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Will I infect


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#1
MS-Free

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I'm not really sure which forum this best belongs in.

If I download some Malware for reverse-engineering and subsequent analysis on my Ubuntu machine - am I putting any Windows machines on the network at risk?
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#2
kimsland

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Yes Malware can spread across the network in Windows
Your Windows network computers should have their Antivirus and AntiMalware programs up to date and live protecting.
Plus have all Windows Security Updates and Service Packs completed. And firewall on.
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#3
MS-Free

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Okay, that's what I was wondering, and what I was slightly worried about. Just let me make sure I understand correctly: Even though it won't stick to a Linux machine, it can still make the jump across the network and (potentially) infect a Windows machine, correct?
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#4
sari

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Playing with malware on networked machines is never a good idea. Even downloading malware to a VM on a Windows machine is not a good idea, as there have been instances where it has escaped and crossed over to the regular OS. However, the best bet would be to follow the advice you've been given elsewhere and hold off on this until you've advanced more. I don't understand the eagerness to put the cart before the horse.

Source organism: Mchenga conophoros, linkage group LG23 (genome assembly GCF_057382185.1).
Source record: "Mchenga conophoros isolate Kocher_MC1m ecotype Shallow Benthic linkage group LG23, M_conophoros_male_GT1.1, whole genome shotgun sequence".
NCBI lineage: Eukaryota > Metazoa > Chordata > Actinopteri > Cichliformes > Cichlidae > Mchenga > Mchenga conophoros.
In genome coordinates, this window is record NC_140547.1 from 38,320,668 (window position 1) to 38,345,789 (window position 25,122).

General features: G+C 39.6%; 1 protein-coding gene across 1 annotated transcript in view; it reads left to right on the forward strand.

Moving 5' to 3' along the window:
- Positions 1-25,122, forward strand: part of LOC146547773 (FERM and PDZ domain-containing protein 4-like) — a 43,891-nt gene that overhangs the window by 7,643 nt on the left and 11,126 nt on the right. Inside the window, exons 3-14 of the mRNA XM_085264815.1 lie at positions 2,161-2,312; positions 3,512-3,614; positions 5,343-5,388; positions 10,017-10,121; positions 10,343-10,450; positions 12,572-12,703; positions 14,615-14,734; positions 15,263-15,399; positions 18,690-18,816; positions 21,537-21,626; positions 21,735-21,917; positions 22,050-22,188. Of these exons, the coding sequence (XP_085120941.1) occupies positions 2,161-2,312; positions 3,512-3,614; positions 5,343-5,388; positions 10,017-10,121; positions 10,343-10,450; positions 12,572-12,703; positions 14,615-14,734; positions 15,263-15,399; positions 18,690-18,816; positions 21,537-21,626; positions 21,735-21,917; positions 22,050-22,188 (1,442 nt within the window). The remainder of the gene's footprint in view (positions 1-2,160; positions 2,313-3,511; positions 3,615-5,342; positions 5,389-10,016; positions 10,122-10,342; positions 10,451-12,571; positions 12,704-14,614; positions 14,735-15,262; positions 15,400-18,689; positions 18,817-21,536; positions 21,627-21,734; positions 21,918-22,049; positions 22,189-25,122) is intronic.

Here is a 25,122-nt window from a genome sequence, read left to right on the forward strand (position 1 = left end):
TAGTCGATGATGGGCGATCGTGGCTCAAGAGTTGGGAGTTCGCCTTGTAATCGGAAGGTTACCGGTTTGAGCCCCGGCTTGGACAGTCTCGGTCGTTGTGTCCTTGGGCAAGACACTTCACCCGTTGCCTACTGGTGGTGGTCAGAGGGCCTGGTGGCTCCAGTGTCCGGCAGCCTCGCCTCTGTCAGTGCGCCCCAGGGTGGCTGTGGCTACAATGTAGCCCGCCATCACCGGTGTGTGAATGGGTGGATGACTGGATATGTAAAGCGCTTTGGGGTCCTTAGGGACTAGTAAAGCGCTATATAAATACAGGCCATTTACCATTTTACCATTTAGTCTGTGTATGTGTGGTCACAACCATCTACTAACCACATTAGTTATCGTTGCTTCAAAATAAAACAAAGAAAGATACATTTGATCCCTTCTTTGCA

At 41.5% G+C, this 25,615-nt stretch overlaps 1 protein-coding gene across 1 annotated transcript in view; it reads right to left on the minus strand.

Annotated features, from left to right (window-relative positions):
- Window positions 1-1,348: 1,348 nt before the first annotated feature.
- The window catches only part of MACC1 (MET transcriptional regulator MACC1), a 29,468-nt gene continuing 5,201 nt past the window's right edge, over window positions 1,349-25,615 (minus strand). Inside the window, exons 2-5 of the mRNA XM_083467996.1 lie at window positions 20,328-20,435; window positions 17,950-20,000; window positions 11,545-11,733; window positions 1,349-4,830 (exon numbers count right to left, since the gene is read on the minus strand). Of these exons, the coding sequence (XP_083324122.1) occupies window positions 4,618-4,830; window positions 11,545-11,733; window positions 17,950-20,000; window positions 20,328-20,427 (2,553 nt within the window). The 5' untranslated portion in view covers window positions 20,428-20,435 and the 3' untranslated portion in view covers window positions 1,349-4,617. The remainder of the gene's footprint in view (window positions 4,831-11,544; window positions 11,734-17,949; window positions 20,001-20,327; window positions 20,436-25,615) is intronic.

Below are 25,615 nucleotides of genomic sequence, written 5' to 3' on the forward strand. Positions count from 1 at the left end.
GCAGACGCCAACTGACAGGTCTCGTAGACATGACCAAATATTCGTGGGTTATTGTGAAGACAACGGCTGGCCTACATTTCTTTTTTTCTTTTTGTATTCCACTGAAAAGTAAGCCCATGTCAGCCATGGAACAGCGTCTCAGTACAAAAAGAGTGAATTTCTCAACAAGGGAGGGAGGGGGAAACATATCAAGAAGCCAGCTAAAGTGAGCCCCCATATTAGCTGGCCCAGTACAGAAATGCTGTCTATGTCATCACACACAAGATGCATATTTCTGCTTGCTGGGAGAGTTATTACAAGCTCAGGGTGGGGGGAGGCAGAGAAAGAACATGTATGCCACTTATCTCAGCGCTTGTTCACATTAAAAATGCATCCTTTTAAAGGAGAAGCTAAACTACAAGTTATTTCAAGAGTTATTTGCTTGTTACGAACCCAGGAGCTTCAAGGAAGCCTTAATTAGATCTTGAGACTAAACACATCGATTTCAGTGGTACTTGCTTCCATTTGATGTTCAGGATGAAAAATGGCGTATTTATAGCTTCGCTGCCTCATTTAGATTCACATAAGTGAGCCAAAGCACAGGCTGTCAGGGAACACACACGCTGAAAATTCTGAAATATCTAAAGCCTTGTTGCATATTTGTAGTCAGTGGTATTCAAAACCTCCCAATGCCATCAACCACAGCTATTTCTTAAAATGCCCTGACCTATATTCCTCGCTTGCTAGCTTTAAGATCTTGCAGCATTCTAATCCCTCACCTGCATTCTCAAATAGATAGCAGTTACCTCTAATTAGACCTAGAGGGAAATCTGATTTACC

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#5
Titan8990

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Yes Malware can spread across the network in Windows
Your Windows network computers should have their Antivirus and AntiMalware programs up to date and live protecting.\


I have to disagree with this... How is something that can't execute going to spread? I have seen numerous failed attempts of running windows malware via WINE...

Another thing, is a virus, by definition, is not self spreading.

Although, I still feel that you should be doing this in an isolated lab environment, "just in case".

Setup your linux box on its own VLAN (if you don't have one, get a VLAN capable switch used). Set policies so that your Linux box can not talk to Windows hosts.

In my opinion its pretty safe to analyze malicious code on your Linux box. Open it in a hex editor, run it through something like Evan's Debugger, just have fun. Your much more likely to get something from simply browsing around the Internet on your Windows box. Even legit sites like the New York Times have reported to have ADs that distribute malicious code.

Plus have all Windows Security Updates and Service Packs completed. And firewall on.


I agree that many forms of malware exploit old, well known, and patched vulnerabilities. However, this isn't going to stop those 0day exploits from hitting (like the current "don't hit F1" fiasco).

One last time to make it clear. Even though I dispute that a binary file that can't be executed can spread to another host on a LAN, I still highly recommend an isolated lab environment.
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